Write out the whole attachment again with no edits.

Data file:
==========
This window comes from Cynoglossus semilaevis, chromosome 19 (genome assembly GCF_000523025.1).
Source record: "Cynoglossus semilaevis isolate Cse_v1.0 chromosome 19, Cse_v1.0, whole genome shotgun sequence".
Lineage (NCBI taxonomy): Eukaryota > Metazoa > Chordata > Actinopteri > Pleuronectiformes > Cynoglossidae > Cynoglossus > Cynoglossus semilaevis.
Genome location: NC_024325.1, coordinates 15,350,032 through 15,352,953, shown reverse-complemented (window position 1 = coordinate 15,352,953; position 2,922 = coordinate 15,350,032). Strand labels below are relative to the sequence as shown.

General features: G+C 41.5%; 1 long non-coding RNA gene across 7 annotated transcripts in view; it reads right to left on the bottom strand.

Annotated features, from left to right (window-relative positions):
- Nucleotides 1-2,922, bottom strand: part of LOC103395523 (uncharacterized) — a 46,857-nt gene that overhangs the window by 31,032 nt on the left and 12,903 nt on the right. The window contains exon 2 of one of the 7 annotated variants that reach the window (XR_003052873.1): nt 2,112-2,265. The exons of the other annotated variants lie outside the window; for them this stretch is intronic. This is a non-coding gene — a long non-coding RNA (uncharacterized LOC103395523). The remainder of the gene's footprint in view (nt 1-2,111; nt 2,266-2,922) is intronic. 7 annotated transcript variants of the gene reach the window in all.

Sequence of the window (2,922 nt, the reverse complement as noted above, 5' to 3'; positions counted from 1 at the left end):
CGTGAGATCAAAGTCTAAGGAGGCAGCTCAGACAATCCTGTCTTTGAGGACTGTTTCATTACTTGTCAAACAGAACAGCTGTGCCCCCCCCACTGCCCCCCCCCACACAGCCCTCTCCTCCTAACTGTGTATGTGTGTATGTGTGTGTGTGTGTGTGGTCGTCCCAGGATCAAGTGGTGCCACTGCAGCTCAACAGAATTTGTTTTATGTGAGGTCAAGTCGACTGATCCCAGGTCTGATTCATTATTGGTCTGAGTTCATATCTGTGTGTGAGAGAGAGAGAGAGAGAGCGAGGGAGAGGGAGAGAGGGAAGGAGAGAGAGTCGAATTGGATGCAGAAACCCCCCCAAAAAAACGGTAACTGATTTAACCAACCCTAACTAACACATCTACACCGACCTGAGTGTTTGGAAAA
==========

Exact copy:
This window comes from Cynoglossus semilaevis, chromosome 19 (genome assembly GCF_000523025.1).
Source record: "Cynoglossus semilaevis isolate Cse_v1.0 chromosome 19, Cse_v1.0, whole genome shotgun sequence".
Lineage (NCBI taxonomy): Eukaryota > Metazoa > Chordata > Actinopteri > Pleuronectiformes > Cynoglossidae > Cynoglossus > Cynoglossus semilaevis.
Genome location: NC_024325.1, coordinates 15,350,032 through 15,352,953, shown reverse-complemented (window position 1 = coordinate 15,352,953; position 2,922 = coordinate 15,350,032). Strand labels below are relative to the sequence as shown.

General features: G+C 41.5%; 1 long non-coding RNA gene across 7 annotated transcripts in view; it reads right to left on the bottom strand.

Annotated features, from left to right (window-relative positions):
- Nucleotides 1-2,922, bottom strand: part of LOC103395523 (uncharacterized) — a 46,857-nt gene that overhangs the window by 31,032 nt on the left and 12,903 nt on the right. The window contains exon 2 of one of the 7 annotated variants that reach the window (XR_003052873.1): nt 2,112-2,265. The exons of the other annotated variants lie outside the window; for them this stretch is intronic. This is a non-coding gene — a long non-coding RNA (uncharacterized LOC103395523). The remainder of the gene's footprint in view (nt 1-2,111; nt 2,266-2,922) is intronic. 7 annotated transcript variants of the gene reach the window in all.

Sequence of the window (2,922 nt, the reverse complement as noted above, 5' to 3'; positions counted from 1 at the left end):
CGTGAGATCAAAGTCTAAGGAGGCAGCTCAGACAATCCTGTCTTTGAGGACTGTTTCATTACTTGTCAAACAGAACAGCTGTGCCCCCCCCACTGCCCCCCCCCACACAGCCCTCTCCTCCTAACTGTGTATGTGTGTATGTGTGTGTGTGTGTGTGGTCGTCCCAGGATCAAGTGGTGCCACTGCAGCTCAACAGAATTTGTTTTATGTGAGGTCAAGTCGACTGATCCCAGGTCTGATTCATTATTGGTCTGAGTTCATATCTGTGTGTGAGAGAGAGAGAGAGAGAGCGAGGGAGAGGGAGAGAGGGAAGGAGAGAGAGTCGAATTGGATGCAGAAACCCCCCCAAAAAAACGGTAACTGATTTAACCAACCCTAACTAACACATCTACACCGACCTGAGTGTTTGGAAAA